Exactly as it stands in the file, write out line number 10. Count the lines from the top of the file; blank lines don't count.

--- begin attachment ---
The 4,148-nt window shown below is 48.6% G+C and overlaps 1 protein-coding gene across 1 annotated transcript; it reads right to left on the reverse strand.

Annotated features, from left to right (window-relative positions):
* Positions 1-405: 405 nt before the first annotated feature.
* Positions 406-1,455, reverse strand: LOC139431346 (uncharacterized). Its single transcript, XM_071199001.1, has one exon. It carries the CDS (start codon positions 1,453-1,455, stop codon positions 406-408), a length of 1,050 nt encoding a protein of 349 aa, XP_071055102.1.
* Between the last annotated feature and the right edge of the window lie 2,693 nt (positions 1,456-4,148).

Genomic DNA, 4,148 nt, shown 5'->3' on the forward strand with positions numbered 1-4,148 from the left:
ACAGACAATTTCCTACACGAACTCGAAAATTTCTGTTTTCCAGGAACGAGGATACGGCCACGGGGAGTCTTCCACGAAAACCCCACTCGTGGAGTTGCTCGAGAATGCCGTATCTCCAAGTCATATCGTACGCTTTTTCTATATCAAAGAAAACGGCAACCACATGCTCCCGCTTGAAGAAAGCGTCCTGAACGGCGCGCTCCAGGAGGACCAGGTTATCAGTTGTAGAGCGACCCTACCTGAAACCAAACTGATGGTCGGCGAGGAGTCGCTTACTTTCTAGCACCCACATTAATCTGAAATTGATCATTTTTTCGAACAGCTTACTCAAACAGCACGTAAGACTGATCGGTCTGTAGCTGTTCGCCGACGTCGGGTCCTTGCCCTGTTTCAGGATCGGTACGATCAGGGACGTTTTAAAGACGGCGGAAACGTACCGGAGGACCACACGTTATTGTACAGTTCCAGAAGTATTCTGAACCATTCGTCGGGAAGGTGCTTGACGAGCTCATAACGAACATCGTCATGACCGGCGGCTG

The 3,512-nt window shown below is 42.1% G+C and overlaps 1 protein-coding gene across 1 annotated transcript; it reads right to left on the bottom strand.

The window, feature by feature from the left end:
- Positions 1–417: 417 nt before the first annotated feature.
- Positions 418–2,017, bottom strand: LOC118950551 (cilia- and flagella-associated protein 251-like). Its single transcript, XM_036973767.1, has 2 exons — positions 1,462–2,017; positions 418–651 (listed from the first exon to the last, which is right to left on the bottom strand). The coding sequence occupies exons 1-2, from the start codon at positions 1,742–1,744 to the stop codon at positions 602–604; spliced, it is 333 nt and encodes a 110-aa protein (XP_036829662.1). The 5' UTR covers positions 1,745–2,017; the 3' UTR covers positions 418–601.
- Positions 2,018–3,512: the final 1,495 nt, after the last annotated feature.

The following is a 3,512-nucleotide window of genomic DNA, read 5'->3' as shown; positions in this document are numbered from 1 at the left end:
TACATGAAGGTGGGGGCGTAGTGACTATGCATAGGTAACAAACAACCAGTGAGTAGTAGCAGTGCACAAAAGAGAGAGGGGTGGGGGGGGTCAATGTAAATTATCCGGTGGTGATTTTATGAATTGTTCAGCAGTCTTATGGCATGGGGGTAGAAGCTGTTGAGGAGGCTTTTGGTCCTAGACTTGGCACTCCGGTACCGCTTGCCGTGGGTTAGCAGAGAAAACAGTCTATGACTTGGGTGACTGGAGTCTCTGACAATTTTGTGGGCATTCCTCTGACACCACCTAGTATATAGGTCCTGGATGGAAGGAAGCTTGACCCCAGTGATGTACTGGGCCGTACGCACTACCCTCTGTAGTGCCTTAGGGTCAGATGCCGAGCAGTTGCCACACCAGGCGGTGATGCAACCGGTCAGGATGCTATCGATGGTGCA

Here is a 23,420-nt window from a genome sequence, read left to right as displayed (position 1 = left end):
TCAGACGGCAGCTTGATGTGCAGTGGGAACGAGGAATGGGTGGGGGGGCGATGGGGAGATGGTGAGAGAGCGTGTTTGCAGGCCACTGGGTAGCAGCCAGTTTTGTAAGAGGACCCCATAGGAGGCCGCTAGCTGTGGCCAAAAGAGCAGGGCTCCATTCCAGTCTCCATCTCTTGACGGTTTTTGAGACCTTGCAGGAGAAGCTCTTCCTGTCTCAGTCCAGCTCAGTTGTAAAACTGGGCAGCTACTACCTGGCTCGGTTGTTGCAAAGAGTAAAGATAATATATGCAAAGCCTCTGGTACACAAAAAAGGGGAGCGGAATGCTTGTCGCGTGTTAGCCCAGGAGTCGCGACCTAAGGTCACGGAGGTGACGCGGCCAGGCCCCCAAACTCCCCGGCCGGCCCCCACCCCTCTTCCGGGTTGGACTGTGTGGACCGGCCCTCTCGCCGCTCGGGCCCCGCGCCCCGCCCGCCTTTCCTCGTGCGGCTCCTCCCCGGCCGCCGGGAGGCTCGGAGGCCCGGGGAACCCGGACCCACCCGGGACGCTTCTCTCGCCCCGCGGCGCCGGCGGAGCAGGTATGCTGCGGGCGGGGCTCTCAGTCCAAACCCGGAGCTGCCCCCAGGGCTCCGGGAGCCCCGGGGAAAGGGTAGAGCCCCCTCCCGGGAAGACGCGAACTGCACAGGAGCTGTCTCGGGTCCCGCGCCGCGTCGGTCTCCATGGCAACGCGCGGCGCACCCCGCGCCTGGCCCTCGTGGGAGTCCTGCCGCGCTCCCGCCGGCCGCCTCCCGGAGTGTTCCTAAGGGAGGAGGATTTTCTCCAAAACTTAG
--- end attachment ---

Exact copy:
- Positions 1–417: 417 nt before the first annotated feature.